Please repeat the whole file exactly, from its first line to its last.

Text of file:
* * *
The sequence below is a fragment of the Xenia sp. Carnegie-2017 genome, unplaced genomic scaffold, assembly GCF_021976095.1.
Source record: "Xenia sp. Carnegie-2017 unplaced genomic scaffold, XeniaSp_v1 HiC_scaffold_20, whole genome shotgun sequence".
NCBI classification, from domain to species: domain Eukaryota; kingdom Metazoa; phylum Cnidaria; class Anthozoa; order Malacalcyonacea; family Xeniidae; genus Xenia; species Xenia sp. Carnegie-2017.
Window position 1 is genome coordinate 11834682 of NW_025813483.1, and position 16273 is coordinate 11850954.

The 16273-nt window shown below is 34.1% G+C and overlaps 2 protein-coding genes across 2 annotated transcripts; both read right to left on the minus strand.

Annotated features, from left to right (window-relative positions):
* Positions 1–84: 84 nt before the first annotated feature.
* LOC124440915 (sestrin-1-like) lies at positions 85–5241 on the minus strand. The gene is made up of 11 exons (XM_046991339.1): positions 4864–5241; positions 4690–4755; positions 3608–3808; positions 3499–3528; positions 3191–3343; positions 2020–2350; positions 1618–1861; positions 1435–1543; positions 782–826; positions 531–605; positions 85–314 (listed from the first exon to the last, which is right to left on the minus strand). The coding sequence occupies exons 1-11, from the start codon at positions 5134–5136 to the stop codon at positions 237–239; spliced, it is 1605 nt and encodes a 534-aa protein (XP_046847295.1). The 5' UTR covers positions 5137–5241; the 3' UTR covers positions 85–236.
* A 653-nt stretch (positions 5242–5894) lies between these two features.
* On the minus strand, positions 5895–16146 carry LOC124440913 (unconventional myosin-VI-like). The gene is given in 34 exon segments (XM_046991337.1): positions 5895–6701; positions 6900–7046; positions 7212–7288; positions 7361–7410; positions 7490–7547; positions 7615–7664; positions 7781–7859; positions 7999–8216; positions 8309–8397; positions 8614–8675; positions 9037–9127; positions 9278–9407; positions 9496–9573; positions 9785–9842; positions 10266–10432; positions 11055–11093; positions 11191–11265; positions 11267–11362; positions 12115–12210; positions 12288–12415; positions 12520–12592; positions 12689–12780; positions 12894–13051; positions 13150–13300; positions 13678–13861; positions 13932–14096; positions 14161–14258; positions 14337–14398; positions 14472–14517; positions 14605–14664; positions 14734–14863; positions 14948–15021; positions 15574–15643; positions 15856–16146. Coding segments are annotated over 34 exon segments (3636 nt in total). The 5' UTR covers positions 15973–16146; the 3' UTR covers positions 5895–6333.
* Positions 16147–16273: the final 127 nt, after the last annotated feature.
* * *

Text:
The sequence below is a fragment of the Xenia sp. Carnegie-2017 genome, unplaced genomic scaffold, assembly GCF_021976095.1.
Source record: "Xenia sp. Carnegie-2017 unplaced genomic scaffold, XeniaSp_v1 HiC_scaffold_20, whole genome shotgun sequence".
NCBI classification, from domain to species: domain Eukaryota; kingdom Metazoa; phylum Cnidaria; class Anthozoa; order Malacalcyonacea; family Xeniidae; genus Xenia; species Xenia sp. Carnegie-2017.
Window position 1 is genome coordinate 11834682 of NW_025813483.1, and position 16273 is coordinate 11850954.

The 16273-nt window shown below is 34.1% G+C and overlaps 2 protein-coding genes across 2 annotated transcripts; both read right to left on the minus strand.

Annotated features, from left to right (window-relative positions):
* Positions 1–84: 84 nt before the first annotated feature.
* LOC124440915 (sestrin-1-like) lies at positions 85–5241 on the minus strand. The gene is made up of 11 exons (XM_046991339.1): positions 4864–5241; positions 4690–4755; positions 3608–3808; positions 3499–3528; positions 3191–3343; positions 2020–2350; positions 1618–1861; positions 1435–1543; positions 782–826; positions 531–605; positions 85–314 (listed from the first exon to the last, which is right to left on the minus strand). The coding sequence occupies exons 1-11, from the start codon at positions 5134–5136 to the stop codon at positions 237–239; spliced, it is 1605 nt and encodes a 534-aa protein (XP_046847295.1). The 5' UTR covers positions 5137–5241; the 3' UTR covers positions 85–236.
* A 653-nt stretch (positions 5242–5894) lies between these two features.
* On the minus strand, positions 5895–16146 carry LOC124440913 (unconventional myosin-VI-like). The gene is given in 34 exon segments (XM_046991337.1): positions 5895–6701; positions 6900–7046; positions 7212–7288; positions 7361–7410; positions 7490–7547; positions 7615–7664; positions 7781–7859; positions 7999–8216; positions 8309–8397; positions 8614–8675; positions 9037–9127; positions 9278–9407; positions 9496–9573; positions 9785–9842; positions 10266–10432; positions 11055–11093; positions 11191–11265; positions 11267–11362; positions 12115–12210; positions 12288–12415; positions 12520–12592; positions 12689–12780; positions 12894–13051; positions 13150–13300; positions 13678–13861; positions 13932–14096; positions 14161–14258; positions 14337–14398; positions 14472–14517; positions 14605–14664; positions 14734–14863; positions 14948–15021; positions 15574–15643; positions 15856–16146. Coding segments are annotated over 34 exon segments (3636 nt in total). The 5' UTR covers positions 15973–16146; the 3' UTR covers positions 5895–6333.
* Positions 16147–16273: the final 127 nt, after the last annotated feature.